In 2013 a first time mother started her pre-natal care at a clinic in Los Angeles. The clinic utilized a local hospital and its family practice residents to manage laboring clinic patients. A family practice resident is a physician training to become a "GP" or general practitioner. Residents are not specialists in managing laboring patients or understanding fetal heart monitor tracings to assess fetal well-being. An attending obstetrics and gynecology physician (OB/GYN) would supervise laboring patients if called upon by the family practice resident.
In this case the mother had pre-natal care at the clinic. She was admitted to the hospital in January 2013, as directed. She was not in labor but was 9 days past her due date. The plan was to induce labor and deliver the baby vaginally. Induction was started at 1035pm on the day of admission. Little progress was made and two days later, Pitocin, a medication used to augment labor, was started. Slow progress was then made in opening the cervix but the fetus was not tolerating the labor-it was showing signs of distress. She was now 11 days late and 24 hours in efforts to start active labor.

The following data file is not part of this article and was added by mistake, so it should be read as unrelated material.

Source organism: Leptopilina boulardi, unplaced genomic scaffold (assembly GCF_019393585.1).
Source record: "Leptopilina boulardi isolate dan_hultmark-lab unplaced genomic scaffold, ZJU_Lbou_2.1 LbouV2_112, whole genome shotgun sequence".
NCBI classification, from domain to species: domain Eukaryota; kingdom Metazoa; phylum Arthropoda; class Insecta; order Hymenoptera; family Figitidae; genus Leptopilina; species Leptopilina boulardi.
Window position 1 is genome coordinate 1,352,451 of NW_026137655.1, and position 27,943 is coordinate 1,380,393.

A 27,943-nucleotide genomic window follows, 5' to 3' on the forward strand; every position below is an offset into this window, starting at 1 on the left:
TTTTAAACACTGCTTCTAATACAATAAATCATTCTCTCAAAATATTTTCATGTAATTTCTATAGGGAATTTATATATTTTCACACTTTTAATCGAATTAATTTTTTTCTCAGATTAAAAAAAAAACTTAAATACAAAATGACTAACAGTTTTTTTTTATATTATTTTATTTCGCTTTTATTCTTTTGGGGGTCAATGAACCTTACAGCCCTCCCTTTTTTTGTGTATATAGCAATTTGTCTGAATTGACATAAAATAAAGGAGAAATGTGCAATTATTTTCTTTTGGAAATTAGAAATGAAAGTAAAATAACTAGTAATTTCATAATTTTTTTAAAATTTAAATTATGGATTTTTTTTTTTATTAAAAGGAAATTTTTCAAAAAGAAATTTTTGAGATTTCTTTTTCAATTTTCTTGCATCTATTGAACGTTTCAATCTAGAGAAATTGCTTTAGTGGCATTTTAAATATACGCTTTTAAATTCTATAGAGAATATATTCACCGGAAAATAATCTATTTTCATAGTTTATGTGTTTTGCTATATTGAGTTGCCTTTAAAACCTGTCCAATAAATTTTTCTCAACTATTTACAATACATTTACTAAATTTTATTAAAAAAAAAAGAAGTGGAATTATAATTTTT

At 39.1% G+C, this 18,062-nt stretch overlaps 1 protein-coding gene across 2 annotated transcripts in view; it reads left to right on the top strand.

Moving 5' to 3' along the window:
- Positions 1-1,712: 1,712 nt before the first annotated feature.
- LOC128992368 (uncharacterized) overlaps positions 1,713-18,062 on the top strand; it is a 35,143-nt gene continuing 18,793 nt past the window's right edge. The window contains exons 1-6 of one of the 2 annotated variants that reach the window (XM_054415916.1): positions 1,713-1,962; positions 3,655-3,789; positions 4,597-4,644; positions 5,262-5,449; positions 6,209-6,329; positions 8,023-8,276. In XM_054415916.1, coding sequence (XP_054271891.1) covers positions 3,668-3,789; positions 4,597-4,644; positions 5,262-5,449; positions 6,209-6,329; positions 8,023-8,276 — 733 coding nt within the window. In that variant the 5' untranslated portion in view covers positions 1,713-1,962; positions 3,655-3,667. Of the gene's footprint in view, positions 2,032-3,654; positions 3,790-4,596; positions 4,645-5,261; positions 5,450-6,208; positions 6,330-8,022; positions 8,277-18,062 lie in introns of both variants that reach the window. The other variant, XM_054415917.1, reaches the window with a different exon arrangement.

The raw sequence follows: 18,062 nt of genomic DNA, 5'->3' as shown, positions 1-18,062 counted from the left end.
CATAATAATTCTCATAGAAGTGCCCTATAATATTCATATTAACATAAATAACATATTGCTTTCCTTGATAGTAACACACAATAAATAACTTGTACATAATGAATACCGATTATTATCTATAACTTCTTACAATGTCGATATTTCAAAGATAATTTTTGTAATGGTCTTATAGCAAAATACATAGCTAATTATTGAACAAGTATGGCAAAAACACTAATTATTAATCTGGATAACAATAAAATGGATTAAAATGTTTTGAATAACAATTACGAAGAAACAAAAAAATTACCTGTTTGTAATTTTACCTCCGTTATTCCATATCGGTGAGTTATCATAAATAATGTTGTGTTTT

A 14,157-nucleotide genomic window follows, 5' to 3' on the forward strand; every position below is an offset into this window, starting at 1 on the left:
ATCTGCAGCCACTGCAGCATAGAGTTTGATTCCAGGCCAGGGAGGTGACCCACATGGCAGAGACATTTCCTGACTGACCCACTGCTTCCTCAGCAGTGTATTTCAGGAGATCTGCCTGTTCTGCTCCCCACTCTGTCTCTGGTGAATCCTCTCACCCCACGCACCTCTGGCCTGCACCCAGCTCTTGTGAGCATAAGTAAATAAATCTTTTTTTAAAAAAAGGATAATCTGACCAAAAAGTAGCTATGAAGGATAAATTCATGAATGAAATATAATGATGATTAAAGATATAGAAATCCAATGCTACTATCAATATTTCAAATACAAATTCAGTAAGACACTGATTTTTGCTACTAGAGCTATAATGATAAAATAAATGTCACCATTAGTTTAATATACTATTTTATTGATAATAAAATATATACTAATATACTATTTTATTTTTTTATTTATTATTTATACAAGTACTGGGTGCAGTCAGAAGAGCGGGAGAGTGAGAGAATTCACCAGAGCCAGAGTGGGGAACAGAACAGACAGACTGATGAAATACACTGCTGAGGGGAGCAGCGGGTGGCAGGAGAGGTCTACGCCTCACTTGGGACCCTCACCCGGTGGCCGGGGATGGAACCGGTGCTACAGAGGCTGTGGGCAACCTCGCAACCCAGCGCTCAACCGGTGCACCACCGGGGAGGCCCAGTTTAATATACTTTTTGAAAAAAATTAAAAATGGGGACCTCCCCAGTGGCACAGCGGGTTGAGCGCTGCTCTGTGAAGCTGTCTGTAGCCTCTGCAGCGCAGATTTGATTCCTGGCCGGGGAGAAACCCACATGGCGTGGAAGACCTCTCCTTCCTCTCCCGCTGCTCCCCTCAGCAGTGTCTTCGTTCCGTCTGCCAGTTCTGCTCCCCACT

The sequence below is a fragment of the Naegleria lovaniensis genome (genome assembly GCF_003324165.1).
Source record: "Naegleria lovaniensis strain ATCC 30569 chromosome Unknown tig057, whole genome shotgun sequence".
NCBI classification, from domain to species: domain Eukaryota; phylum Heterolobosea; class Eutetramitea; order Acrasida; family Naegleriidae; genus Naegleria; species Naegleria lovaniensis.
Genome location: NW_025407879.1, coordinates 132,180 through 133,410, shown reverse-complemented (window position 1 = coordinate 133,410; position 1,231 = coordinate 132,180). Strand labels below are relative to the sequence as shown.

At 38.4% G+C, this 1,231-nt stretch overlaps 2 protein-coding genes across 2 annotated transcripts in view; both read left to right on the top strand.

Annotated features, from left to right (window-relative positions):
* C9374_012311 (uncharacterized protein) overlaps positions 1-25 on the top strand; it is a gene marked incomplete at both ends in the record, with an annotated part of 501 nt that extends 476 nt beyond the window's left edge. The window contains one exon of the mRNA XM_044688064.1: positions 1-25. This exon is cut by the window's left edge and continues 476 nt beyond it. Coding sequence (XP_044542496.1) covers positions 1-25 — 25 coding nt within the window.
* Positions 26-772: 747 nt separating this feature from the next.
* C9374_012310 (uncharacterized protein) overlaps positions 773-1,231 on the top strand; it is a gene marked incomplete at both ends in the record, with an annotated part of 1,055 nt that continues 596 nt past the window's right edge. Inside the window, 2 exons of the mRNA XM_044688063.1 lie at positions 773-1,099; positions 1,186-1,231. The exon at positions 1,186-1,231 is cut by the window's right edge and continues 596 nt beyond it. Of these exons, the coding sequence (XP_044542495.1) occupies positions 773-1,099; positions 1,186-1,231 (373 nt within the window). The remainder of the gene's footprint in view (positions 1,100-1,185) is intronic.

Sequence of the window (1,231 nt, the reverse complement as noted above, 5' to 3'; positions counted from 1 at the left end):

Despite what should have been obvious distress of the fetus, the residents continued the Pitocin -off and on -over the next 12 hours. Finally the baby was delivered vaginally at midnight after 53 hours in labor. The newborn was born asphyxiated and transferred to a local children's hospital. He was diagnosed with an ischemic brain injury (too little blood and oxygen to his brain] occurring during this long labor.
Today he has severe neurologic injuries including delays in development, self-control, learning and motor deficits. He will need attendant care his entire life.
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